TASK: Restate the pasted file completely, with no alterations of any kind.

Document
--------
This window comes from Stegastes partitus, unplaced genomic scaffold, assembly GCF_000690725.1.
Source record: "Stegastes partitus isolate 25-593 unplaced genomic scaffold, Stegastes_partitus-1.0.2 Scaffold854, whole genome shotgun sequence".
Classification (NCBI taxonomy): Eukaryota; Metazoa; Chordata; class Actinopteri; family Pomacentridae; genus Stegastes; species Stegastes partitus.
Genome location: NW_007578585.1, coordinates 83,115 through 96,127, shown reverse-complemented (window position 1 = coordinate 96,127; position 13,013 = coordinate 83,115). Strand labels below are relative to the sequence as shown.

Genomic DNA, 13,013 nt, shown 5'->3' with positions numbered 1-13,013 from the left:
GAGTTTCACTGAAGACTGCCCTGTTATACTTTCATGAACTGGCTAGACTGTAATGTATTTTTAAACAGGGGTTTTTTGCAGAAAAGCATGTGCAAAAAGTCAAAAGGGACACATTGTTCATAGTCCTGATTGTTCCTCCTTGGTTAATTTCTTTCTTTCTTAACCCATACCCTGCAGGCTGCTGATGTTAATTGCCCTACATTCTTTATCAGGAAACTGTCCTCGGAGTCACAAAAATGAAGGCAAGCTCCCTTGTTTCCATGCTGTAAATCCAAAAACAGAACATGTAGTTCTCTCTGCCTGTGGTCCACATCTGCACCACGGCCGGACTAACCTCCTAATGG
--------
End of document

This window comes from Stegastes partitus, unplaced genomic scaffold, assembly GCF_000690725.1.
Source record: "Stegastes partitus isolate 25-593 unplaced genomic scaffold, Stegastes_partitus-1.0.2 Scaffold854, whole genome shotgun sequence".
Classification (NCBI taxonomy): Eukaryota; Metazoa; Chordata; class Actinopteri; family Pomacentridae; genus Stegastes; species Stegastes partitus.
Genome location: NW_007578585.1, coordinates 83,115 through 96,127, shown reverse-complemented (window position 1 = coordinate 96,127; position 13,013 = coordinate 83,115). Strand labels below are relative to the sequence as shown.

Genomic DNA, 13,013 nt, shown 5'->3' with positions numbered 1-13,013 from the left:
GAGTTTCACTGAAGACTGCCCTGTTATACTTTCATGAACTGGCTAGACTGTAATGTATTTTTAAACAGGGGTTTTTTGCAGAAAAGCATGTGCAAAAAGTCAAAAGGGACACATTGTTCATAGTCCTGATTGTTCCTCCTTGGTTAATTTCTTTCTTTCTTAACCCATACCCTGCAGGCTGCTGATGTTAATTGCCCTACATTCTTTATCAGGAAACTGTCCTCGGAGTCACAAAAATGAAGGCAAGCTCCCTTGTTTCCATGCTGTAAATCCAAAAACAGAACATGTAGTTCTCTCTGCCTGTGGTCCACATCTGCACCACGGCCGGACTAACCTCCTAATGG